Abstract - "I used to be a hyperphant and had something like HSAM [Highly Superior Autobiographical Memory]. I had a stroke in 2017, which left me with memory impairment (including SDAM [Severely Deficient Autobiographical Memory]) and aphantasia. I noticed immediately that my memories were gone, and I knew something else was wrong, but it took a while to figure out that I’d lost my mind’s eye. It’s been devastating to me. I’ve lost my job, career, and my sense of identity.
– Anonymous, shared with permission
The person above has first-hand experience with two extremes of human imagination. Those with hyperphantasia have highly detailed and nearly photo-realistic visual imagery, while those with aphantasia are unable to visualize at all – they have a blind mind’s eye. In this talk, I will focus on such individual differences in visual imagery and how they might – or might not – relate to other cognitive functions.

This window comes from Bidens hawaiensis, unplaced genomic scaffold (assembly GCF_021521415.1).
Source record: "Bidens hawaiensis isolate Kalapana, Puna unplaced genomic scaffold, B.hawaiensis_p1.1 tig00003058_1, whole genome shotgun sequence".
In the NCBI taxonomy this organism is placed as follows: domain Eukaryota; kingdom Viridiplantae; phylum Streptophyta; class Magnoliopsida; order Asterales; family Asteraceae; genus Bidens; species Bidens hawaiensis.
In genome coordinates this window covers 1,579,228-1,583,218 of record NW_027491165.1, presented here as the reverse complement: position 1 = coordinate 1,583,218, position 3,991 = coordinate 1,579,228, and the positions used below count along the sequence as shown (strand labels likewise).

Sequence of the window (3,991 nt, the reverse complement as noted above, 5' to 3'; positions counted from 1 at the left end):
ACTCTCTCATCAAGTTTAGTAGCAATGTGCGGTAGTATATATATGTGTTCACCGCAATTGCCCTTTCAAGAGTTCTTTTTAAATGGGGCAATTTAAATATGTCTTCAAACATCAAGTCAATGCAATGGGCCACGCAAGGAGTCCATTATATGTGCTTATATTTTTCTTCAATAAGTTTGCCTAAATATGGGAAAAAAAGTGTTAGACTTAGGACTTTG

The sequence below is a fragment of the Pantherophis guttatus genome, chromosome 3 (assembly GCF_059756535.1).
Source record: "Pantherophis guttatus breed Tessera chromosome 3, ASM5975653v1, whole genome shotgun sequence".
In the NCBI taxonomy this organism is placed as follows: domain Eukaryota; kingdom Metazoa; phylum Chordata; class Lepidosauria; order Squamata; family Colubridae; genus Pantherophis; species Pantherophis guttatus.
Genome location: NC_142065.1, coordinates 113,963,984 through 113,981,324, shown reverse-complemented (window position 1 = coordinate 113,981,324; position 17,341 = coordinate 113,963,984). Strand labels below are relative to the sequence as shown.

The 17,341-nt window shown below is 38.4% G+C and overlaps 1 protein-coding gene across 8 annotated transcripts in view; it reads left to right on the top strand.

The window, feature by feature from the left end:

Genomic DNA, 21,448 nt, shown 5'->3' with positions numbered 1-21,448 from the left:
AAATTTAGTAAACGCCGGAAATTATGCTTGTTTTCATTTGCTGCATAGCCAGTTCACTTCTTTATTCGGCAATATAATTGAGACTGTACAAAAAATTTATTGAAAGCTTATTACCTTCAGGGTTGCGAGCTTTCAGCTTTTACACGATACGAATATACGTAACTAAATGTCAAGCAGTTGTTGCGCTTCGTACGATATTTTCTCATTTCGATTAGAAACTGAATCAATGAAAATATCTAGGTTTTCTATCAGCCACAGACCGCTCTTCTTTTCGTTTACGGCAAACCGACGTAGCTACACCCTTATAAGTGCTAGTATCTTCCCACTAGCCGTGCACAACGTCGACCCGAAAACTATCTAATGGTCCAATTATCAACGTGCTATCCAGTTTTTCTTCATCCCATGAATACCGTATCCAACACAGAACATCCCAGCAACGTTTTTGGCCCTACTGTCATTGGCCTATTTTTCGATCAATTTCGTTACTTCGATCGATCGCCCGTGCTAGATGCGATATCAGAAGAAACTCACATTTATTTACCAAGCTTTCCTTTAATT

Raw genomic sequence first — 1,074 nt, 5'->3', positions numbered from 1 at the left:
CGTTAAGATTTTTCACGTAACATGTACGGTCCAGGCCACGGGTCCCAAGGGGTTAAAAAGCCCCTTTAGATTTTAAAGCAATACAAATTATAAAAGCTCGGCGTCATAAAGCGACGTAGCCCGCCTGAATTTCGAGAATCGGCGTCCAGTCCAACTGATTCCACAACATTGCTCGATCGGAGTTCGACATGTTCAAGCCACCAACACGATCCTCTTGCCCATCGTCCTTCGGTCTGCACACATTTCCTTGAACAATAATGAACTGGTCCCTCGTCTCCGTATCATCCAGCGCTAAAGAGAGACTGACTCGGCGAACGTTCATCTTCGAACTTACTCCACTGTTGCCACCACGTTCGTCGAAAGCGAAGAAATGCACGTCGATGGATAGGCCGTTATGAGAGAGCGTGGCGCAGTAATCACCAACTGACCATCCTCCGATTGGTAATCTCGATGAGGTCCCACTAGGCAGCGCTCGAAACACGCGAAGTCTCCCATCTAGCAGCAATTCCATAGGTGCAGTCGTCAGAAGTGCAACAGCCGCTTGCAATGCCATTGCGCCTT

Improving Zoom accessibility for people with hearing impairments People with hearing impairments often use lipreading and speechreading to improve speech comprehension. This approach is helpful but only works if the speaker’s face and mouth are clearly visible. For the benefit of people with hearing impairments on Zoom calls, please enable your device’s camera whenever you are speaking on Zoom, and face the camera while you speak. (Feel free to disable your camera when you aren’t speaking.)